Most people know that a Hoosier is a native of Indiana. But where does the term come from and what does it mean? The answer is an unsatisfying “origin unknown.”
The earliest known use of the term dates to 1827, in a diary entry from 14 July:
There is a Yankee trick for you—done by a Hoosier.
The diary entry was published in the Samuel J. Cox’s 1860 Recollections of the Early Settlement of the Wabash Valley. Given the difference in dates between the original diary and the 1860 publication, there is some doubt as to the accuracy of the citation. The earliest clearly attested use dates to 11 February 1831 in a letter from a G.L. Murdock:
Our Boat will [be] named the Indiana Hoosier.1
Hoosier also has the sense of an uneducated, rural yokel, a rustic. Some believe that this is actually the original sense and that it later specialized to mean someone from Indiana. But this rustic sense can only be unambiguously dated to 1836, after the appearance of the Indiana sense. From Spirit of the Times, 15 October of that year:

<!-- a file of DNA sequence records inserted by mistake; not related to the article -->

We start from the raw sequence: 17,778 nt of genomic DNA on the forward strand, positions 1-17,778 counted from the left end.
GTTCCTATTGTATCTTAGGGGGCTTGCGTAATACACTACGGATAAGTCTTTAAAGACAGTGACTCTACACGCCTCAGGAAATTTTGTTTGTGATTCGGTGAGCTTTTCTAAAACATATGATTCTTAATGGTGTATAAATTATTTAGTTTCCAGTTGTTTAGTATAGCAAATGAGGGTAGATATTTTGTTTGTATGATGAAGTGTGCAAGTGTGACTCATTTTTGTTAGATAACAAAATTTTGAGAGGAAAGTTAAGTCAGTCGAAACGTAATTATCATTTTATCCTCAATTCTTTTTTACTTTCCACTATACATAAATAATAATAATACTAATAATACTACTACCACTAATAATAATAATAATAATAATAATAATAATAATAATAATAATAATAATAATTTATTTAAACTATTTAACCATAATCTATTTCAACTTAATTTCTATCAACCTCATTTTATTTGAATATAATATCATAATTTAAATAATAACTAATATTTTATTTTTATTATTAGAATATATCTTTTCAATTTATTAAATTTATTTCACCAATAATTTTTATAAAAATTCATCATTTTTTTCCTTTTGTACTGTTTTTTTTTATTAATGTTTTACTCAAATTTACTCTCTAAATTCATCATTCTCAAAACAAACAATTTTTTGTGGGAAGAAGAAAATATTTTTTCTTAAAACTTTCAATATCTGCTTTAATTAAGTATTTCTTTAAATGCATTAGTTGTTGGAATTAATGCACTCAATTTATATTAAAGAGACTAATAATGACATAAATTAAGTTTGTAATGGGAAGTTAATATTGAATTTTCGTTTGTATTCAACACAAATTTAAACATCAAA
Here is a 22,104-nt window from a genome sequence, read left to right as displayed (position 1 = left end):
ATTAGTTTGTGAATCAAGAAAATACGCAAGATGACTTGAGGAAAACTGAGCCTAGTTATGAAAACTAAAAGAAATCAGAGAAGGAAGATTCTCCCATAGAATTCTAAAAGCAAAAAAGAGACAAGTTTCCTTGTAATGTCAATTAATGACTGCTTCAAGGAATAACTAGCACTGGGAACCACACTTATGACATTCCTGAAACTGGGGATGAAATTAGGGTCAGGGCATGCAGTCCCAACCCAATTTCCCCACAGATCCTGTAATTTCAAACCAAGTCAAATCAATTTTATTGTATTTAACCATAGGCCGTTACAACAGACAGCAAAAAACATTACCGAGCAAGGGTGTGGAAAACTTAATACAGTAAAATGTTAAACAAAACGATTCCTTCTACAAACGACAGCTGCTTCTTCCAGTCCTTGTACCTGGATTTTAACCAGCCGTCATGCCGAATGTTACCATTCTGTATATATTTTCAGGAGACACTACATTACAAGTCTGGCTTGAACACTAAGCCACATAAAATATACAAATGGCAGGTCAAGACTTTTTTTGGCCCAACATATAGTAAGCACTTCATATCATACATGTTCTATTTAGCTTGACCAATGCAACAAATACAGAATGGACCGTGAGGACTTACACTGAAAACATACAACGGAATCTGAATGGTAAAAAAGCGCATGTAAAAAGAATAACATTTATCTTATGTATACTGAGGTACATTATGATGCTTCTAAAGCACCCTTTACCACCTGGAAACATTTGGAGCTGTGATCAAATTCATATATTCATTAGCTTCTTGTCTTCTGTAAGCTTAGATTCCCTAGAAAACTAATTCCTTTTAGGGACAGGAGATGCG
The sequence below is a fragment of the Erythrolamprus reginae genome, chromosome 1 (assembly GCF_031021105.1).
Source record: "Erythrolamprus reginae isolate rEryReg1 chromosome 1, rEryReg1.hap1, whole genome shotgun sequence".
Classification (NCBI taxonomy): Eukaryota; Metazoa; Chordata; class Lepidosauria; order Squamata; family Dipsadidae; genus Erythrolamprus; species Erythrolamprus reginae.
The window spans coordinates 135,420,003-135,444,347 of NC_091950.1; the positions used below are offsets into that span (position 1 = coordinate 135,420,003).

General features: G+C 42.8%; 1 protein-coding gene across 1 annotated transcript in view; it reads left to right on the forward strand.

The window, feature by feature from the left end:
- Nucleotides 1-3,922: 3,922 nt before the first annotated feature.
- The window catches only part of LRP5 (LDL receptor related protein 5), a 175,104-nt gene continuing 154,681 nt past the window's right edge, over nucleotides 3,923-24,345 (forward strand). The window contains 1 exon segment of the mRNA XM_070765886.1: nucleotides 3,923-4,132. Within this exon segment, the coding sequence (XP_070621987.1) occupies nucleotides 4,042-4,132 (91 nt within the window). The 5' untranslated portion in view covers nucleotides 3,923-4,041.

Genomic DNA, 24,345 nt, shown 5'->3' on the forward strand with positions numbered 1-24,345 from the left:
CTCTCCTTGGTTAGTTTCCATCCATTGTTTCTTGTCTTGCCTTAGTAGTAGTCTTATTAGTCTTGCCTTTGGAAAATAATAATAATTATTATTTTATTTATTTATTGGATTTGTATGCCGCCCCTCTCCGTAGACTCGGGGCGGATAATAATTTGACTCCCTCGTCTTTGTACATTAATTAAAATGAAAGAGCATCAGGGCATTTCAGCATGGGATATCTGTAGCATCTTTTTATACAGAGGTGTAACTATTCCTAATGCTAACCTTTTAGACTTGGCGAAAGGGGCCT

After waiting almost as long as the Hoosier did for salt river to run by that he might pass over dry, I at last caught an opening.2
Both the Oxford English Dictionary, 2nd Edition and the Historical Dictionary of American Slang reference a 1949 article in the Chicago Tribune that reprints an 1826 letter that uses the term, but this is in error. The letter is actually from 1846 and the Tribune “corrected” the spelling the word, which was hoesier in the original letter.3
In 1919, historian J.P. Dunn proposed that Hoosier came from a Cumberland dialectical term hoozer, meaning something large or big—literally a big hill. This explanation is often repeated, but it is almost certainly false. There is only a single attestation of the British term, in an 1899 word list of the Cumberland dialect, well after the term was established in the US. There are no known uses of hoozer in America.4
1Fred Shapiro, “Correction of ‘Hoosier’ First Use in OED,” ADS-L, 1 Feb 2007.
2Historical Dictionary of American Slang, v. 2, H-O, edited by J.E. Lighter (New York: Random House, 1997), 148.
3Shapiro, “Correction of ‘Hoosier.’”
4HDAS, v. 2, H-O, 148.
Copyright 1997-2014, by David Wilton